In a true surprise, Lt. Gov. Billy Nungesser has opted to seek re-election rather than enter October’s all-party primary to succeed term-limited Democrat John Bel Edwards as governor of Louisiana. This development came the same day that another Republican, state Treasurer John Schroder, launched his own gubernatorial bid. Nungesser’s decision upends a race that already included Attorney General Jeff Landry, a far-right Republican the lieutenant governor is not fond of, and attorney Hunter Lundy, who is running as an independent.
Nungesser, while an ardent conservative, has worked well with Edwards in the past, and he'd intended to win over some of the Democrat's supporters had he sought a promotion. But now that Nungesser isn’t running, it remains to be seen whether another Republican will attempt to secure that same type of crossover support by arguing they represent the best chance to keep Landry from winning the governor’s mansion in this dark red state. In the likely event that no one secures a majority in October, the top two vote-getters, regardless of party, would advance to a November runoff.
Local political observers have for years speculated that the Pelican State could host precisely this sort of Republican vs. Republican showdown between Nungesser and Landry. The only thing that seemed likely to deter Nungesser from jumping in was the possible candidacy of yet another prominent Republican, Sen. John Kennedy, but last week Kennedy said that he’d stay out of the governor’s race. That move made Nungesser's decision to eschew the contest all the more unexpected, since just last month he telegraphed that he’d get in if Kennedy wouldn’t, saying, “If he doesn't, I have to run. Jeff is not a good person.”
Nungesser said he’d reveal his plans on his birthday Tuesday, and while he told LaPolitics twice last week that he had a “tough” decision to make, there didn’t seem to be much suspense about what that decision would be. On Monday, though, The Advocate published a statement from Nungesser in which he wrote that he would run for re-election because he had “unfinished business” helping the state’s tourism sector, which he oversees as lieutenant governor, in its efforts to recover from the pandemic and recent storms. (Why he thinks he couldn't help the tourism industry as governor is unclear.)
Schroder, meanwhile, did kick off his bid for governor Monday, hours before The Advocate published its report, a move that came a few days earlier than the Thursday launch date he’d originally planned. Schroder won his post in a 2017 special election, but he’s fared poorly in the few polls we’ve seen for the race for governor. The most recent numbers came from a December internal for Nungesser that put Schroder at just 2%, though the lieutenant governor’s absence could give his would-be rival an opening.
Schroder, however, spent the months leading up to his launch positioning himself as another conservative hardliner rather than a less-extreme Republican in the Nungesser mold. He notably tried to boost his profile by appearing on Fox News last month to brag about his decision to pull nearly $800 million in state funds out of the investment giant BlackRock over its environment, social, and governance policies, which include taking the effects of global warming into account when making investment decisions. Schroder’s self-described “crusade” against BlackRock and other firms predictably earned the treasurer the praise he desired from host Tucker Carlson.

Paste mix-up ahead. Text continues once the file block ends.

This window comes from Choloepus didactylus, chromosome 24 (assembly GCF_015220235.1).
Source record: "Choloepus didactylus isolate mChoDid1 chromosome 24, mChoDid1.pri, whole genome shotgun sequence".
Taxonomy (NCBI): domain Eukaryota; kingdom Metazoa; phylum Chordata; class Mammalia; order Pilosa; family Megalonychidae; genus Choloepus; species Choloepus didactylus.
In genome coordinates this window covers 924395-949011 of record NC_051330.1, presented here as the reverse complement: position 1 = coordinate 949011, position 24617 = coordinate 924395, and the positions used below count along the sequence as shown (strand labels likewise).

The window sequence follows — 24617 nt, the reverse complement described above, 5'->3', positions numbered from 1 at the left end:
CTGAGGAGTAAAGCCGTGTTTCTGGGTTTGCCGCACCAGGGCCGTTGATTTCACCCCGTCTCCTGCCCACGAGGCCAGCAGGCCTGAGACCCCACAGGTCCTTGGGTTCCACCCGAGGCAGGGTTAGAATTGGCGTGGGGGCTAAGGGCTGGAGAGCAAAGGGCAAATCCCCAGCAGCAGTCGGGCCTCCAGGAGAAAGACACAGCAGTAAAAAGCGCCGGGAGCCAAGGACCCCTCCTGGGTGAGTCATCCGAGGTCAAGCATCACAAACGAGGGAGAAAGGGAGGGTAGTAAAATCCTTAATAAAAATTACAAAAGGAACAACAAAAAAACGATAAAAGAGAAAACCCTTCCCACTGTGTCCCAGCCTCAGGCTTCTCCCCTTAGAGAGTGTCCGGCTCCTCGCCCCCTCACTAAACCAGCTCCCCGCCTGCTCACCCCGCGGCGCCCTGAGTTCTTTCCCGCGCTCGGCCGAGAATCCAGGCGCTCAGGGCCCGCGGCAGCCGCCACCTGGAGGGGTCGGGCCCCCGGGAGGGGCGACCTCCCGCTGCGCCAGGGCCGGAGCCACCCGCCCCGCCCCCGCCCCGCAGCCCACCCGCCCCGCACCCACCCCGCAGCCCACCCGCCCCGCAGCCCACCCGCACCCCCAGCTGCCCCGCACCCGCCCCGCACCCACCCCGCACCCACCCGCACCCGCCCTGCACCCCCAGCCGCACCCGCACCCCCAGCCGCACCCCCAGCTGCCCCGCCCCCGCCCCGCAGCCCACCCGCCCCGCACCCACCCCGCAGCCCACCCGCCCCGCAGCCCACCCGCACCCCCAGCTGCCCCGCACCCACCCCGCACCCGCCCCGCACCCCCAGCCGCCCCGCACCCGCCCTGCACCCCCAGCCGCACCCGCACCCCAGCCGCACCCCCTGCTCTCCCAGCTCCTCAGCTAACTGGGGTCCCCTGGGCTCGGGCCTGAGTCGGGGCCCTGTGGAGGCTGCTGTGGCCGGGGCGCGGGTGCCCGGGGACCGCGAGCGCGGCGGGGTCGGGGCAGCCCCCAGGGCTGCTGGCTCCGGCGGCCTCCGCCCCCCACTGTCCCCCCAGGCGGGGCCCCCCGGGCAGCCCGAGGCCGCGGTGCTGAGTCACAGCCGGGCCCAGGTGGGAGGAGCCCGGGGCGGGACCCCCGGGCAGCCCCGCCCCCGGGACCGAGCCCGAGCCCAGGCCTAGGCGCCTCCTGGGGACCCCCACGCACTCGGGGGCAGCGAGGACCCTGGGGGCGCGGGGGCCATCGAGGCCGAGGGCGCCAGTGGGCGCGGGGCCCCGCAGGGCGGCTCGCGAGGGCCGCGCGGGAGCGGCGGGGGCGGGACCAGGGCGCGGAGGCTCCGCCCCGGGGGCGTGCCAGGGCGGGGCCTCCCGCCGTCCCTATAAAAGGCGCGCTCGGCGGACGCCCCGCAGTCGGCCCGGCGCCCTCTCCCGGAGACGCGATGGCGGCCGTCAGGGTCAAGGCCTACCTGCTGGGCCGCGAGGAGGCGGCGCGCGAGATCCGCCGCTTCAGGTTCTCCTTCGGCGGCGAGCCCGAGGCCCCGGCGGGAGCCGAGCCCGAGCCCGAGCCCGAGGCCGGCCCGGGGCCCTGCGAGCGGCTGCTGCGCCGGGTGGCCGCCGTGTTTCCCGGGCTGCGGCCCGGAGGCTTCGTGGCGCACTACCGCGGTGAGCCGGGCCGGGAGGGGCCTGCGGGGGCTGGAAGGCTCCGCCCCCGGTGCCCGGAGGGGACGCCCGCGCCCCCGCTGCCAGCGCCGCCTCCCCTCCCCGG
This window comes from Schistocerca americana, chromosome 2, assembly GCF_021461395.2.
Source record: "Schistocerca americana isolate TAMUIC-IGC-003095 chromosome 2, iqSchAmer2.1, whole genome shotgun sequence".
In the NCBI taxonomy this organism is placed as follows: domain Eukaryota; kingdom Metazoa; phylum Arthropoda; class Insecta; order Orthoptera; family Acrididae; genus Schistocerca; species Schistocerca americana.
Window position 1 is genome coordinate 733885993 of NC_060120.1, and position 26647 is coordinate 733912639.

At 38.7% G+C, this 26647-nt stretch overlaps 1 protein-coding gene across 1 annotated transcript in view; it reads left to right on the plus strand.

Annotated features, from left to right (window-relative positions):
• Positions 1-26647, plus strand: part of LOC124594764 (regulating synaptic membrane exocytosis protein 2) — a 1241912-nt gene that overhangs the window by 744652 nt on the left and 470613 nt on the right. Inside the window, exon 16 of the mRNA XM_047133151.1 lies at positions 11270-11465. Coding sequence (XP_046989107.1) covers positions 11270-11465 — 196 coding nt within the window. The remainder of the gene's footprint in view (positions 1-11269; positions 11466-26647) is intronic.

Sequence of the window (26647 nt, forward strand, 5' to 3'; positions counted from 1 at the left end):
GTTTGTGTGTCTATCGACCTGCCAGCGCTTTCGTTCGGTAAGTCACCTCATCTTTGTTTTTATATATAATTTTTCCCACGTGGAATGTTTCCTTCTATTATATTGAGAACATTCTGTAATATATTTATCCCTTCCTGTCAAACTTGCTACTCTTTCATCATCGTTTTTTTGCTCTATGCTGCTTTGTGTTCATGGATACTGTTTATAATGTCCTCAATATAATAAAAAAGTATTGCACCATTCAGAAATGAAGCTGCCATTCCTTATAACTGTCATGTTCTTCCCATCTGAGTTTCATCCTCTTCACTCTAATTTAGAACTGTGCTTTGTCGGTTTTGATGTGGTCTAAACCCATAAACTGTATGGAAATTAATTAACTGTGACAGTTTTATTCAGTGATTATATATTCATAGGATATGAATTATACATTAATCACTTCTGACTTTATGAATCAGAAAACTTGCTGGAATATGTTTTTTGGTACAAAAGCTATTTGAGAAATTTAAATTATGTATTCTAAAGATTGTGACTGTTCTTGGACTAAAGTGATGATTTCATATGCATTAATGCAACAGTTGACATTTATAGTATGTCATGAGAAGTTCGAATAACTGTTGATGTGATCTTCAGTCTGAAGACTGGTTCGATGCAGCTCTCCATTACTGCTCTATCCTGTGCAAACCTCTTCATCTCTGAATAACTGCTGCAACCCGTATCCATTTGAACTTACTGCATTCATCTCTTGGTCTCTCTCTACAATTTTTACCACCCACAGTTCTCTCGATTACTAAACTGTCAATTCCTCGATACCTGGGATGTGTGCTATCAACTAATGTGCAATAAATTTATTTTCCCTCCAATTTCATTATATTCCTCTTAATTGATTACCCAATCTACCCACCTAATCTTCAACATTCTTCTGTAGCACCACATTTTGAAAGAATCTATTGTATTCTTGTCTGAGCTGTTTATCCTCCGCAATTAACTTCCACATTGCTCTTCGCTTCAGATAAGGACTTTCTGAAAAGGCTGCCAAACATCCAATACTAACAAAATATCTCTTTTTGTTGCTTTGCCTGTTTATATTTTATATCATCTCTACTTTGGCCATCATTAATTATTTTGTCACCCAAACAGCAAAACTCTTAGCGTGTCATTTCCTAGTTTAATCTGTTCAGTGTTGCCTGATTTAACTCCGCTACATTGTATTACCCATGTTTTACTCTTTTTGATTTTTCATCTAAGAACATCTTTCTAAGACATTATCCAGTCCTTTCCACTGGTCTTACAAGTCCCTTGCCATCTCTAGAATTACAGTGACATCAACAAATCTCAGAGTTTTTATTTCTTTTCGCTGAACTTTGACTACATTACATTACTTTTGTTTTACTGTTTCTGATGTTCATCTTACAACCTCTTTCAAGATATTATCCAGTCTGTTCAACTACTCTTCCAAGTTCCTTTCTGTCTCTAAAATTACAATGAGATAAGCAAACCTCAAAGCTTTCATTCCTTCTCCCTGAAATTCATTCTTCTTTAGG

Landry, for his part, unveiled an endorsement from Rep. Mike Johnson, who represents the Shreveport area. Landry previously won the backing of Rep. Clay Higgins even though a third member of the GOP’s House delegation, Garret Graves, remains a potential candidate.
Graves is by no means the only Republican we’re still watching, though. State Sen. Sharon Hewitt has said she’ll decide sometime this month, while state Rep. Richard Nelson said Monday he’ll announce if he’ll run next week. It’s also possible that other GOP politicians will take a new look at this race, especially now that they know they'll be facing neither Kennedy nor Nungesser.
On the Democratic side, state Transportation Secretary Shawn Wilson, who would be the first Black person elected to statewide office since Reconstruction, formed an exploratory committee last month and said Monday he plans to decide “very soon.” New Orleans City Council President Helena Moreno and state party chair Katie Bernhardt each haven’t ruled out running either, and while East Baton Rouge Parish District Attorney Hillar Moore sounded like he was unlikely to run in a recent interview, LaPolitics is hinting that he showed more interest in a soon-to-be-published conversation.
But we may be left wondering what the field looks like for a while: Louisiana’s filing deadline isn’t until August, and because it’s not uncommon for politicians at all levels to decide whether they'll jump in during the last hours of the qualifying.